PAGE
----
Virtual worlds: Prototyping Canvases and new methods for Human understanding

by New Idiom


screenshot2L.png

Overheard at the Foster El stop in Evanston between two [seemingly] college-aged students, one donning a black hoodie and the other slightly larger built wearing a red coat.

black hoodie: I didn’t even finish my homework for this class, I was addicted to second life last night talking to Erica and I fell asleep.
red coat: Are you serious? I can’t believe you use second life. Seems like the nerdiest thing ever.
bh
: What do you mean?
rc
: Just shoot me the day I stop having social interactions with friends to go on some online world. It’s just not the same.
bh
: and how often do you check your Facebook?
rc:
Oh, all the time. but that’s different..
[train approaches]

Why do we ostracize second lifers as pariahs that “can’t fit in” to the real world, but twitter away to our heart’s content and update our Facebook status on an hourly basis? How many of us (if we consider ourselves early adopters) have seen the number of friends who use social networking sites increasing dramatically within the past year or so?

I’ve been interested lately in the exploration of virtual communities (and particularly games) as a venue for researching users. I started thinking about this first during my research I conducted for MacArthur’s Electronic Learning Record project. Those of us in the design community acknowledge that understanding patterns of behavior is important before synthesizing modes of use (products, services, experiences) for those people. We invent detailed methods into gaining insights about human lives, and routinely practice these methods to get better at eliciting the golden nugget that will transform an industry.

There are five main reasons why I think that observation of interactions in the virtual world may be even more interesting than ones in the meatspace:

1 Acceptance. As I alluded to earlier, the “nerd” stigma around using social networking tools has diminished. We can certainly see how with the addition of higher and higher fidelities of applications (e.g. scrabulous) that plug into these tools, we are in essence approaching a virtual world. In other words, it’s entirely plausible that it won’t be long until you log into your regularly scheduled social networking site and take a stroll in the park having a conversation with your friends about how “superpoking” them was so 2007.

2 Suspension of Disbelief. Just like watching movies, virtual worlds are a vehicle for the suspension of disbelief. Even more than movies or traditional entertainment, virtual spaces give inhabitants free rein to try different things they might be unwilling to do in reality. Games and virtual worlds are designed (and thus bounded) only by people’s imaginations. Edward Castranova, who’s an expert in the field of virtual worlds, has pointed out accurately that people mention getting “addicted” to a game. He uses economic reasoning to posit that the virtual world is thus a more attractive environment to many than the real world. People gain more social acceptance and possibly more utility out of their virtual lives than their real ones. One reason might be that the agents in a game or virtual world are essentially created with equal sets of assets (so society, being more egalitarian is more agreeable).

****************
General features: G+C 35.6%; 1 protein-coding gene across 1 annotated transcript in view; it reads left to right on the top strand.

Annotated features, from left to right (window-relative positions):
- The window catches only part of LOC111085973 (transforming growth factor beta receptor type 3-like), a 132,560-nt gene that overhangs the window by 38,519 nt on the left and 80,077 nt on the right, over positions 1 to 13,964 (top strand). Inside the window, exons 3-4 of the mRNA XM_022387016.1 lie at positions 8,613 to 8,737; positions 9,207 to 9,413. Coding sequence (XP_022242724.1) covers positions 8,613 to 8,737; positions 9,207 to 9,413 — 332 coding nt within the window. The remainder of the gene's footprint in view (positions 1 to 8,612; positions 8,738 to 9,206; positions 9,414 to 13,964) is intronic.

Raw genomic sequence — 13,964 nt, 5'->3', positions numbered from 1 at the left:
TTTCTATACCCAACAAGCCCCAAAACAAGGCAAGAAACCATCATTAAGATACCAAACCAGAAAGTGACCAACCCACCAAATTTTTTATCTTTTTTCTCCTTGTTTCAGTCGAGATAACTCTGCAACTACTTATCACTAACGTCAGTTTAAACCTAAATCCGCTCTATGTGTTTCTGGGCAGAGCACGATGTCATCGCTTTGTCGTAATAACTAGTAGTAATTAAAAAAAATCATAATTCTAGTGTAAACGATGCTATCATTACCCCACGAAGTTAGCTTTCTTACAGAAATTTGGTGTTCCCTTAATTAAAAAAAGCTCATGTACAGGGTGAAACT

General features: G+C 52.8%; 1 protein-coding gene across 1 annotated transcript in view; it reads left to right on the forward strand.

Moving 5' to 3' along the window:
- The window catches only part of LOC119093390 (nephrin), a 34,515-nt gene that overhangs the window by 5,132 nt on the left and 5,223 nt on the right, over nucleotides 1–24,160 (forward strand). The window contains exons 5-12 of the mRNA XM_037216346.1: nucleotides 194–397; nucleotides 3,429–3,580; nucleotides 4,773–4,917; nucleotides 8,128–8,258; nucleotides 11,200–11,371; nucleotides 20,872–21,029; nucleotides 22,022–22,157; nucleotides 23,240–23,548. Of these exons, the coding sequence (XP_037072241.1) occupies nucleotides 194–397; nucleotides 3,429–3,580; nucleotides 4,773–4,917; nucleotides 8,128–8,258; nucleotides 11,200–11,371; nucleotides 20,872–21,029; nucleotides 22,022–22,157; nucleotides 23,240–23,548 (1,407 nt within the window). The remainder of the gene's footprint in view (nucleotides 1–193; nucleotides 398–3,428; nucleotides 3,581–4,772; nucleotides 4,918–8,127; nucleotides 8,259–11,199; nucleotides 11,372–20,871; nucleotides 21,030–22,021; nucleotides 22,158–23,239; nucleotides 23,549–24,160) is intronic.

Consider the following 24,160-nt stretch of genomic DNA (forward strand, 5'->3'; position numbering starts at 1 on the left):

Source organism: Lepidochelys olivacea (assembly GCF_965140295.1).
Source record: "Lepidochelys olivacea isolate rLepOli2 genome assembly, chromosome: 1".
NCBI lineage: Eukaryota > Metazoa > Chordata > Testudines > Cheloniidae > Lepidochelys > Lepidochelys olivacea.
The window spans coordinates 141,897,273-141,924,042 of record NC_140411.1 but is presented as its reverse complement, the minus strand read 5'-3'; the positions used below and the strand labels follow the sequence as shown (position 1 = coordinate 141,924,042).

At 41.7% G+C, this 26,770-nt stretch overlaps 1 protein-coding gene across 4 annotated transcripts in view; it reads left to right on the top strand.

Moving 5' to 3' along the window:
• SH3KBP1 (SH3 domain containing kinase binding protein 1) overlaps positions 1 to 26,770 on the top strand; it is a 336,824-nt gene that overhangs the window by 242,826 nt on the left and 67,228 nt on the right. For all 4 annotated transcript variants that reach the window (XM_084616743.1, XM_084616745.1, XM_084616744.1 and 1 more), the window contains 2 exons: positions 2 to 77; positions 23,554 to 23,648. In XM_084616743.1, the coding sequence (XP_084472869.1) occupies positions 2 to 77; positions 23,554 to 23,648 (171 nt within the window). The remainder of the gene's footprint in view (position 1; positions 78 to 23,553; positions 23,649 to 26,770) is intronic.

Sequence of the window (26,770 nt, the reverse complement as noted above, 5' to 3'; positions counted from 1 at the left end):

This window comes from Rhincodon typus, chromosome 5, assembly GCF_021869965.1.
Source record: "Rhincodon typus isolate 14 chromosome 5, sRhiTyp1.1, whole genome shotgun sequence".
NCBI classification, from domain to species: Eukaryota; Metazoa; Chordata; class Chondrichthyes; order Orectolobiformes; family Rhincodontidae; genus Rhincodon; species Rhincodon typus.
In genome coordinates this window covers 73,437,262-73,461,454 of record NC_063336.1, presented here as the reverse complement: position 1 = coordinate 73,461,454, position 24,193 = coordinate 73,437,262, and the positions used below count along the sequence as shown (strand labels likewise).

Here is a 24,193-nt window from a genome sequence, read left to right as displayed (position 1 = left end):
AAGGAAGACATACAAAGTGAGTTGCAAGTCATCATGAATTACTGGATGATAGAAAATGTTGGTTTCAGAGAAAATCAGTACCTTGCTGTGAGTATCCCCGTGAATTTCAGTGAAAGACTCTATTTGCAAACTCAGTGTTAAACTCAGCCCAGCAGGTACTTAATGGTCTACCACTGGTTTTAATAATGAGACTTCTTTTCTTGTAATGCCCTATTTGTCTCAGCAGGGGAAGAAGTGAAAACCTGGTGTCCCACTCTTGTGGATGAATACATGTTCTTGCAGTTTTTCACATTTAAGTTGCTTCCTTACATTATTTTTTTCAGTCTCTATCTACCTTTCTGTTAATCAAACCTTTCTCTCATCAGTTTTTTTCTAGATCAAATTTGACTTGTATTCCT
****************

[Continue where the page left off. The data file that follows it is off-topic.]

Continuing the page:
3 Reach. There are a more and more people trying out virtual worlds. Oftentimes, many of these people live in rural or suburban isolation. Though very much a part of the economy, their social connection to the global community is increasingly through a virtual world. Isn’t the easiest way to learn about these people through their normal modes of interaction, when the alternative is driving a van with expensive video equipment and your research team to Iowa? Moreover, these normal modes of interaction are during a period of play. We already know that humans learn and create during play. Doesn’t it make sense to learn about people through this natural observation, instead of interview them?

4 Prototyping is cheap. Relatively speaking, it is cheaper to produce a digital good than it is a physical one. I am aware that you can’t prototype everything for a virtual world (who would want to clean with a Swiffer in the virtual world? It’s bad enough to have to clean your real kitchen). Increasingly, however, as we create more digital interactive goods, the virtual world modality is a perfect test bed for prototyping. Prototyping things with potential consumers early and often and learning from it is absolutely fantastic when the costs to validate are almost zero.

5 Participatory and Co-creative. Virtual worlds, by their definition, are participatory. Second life owes much of its digital assets to a robust and imaginative developer community. What a great place to get people to make stuff.

physicality-virtuality

Perhaps more important than any of the reasons I already mentioned, is that reality and virtuality are on a crash course to intersect soon. Our perception of online personas is changing rapidly; Our tendency to relinquish the physical and embrace the virtual (while variant by age perhaps) is accelerating.

A futurist I truly respect, (despite his ego I might add), Ray Kurzweil, has this to say:

In virtual worlds we do real romance, real learning, real business. Virtual reality is real reality.

It makes complete sense. When you change your relationship status on the Facebook or ‘throw spaghetti’ at a secret crush, you are sending a message to a world of very real people using a virtual medium. Why diminish it as being an artificial interaction?

The next time you think of doing research, why not consider the metaverse? I look forward to future projects like the Electronic Learning Record that will encourage us to invent new design methods for this exciting new medium.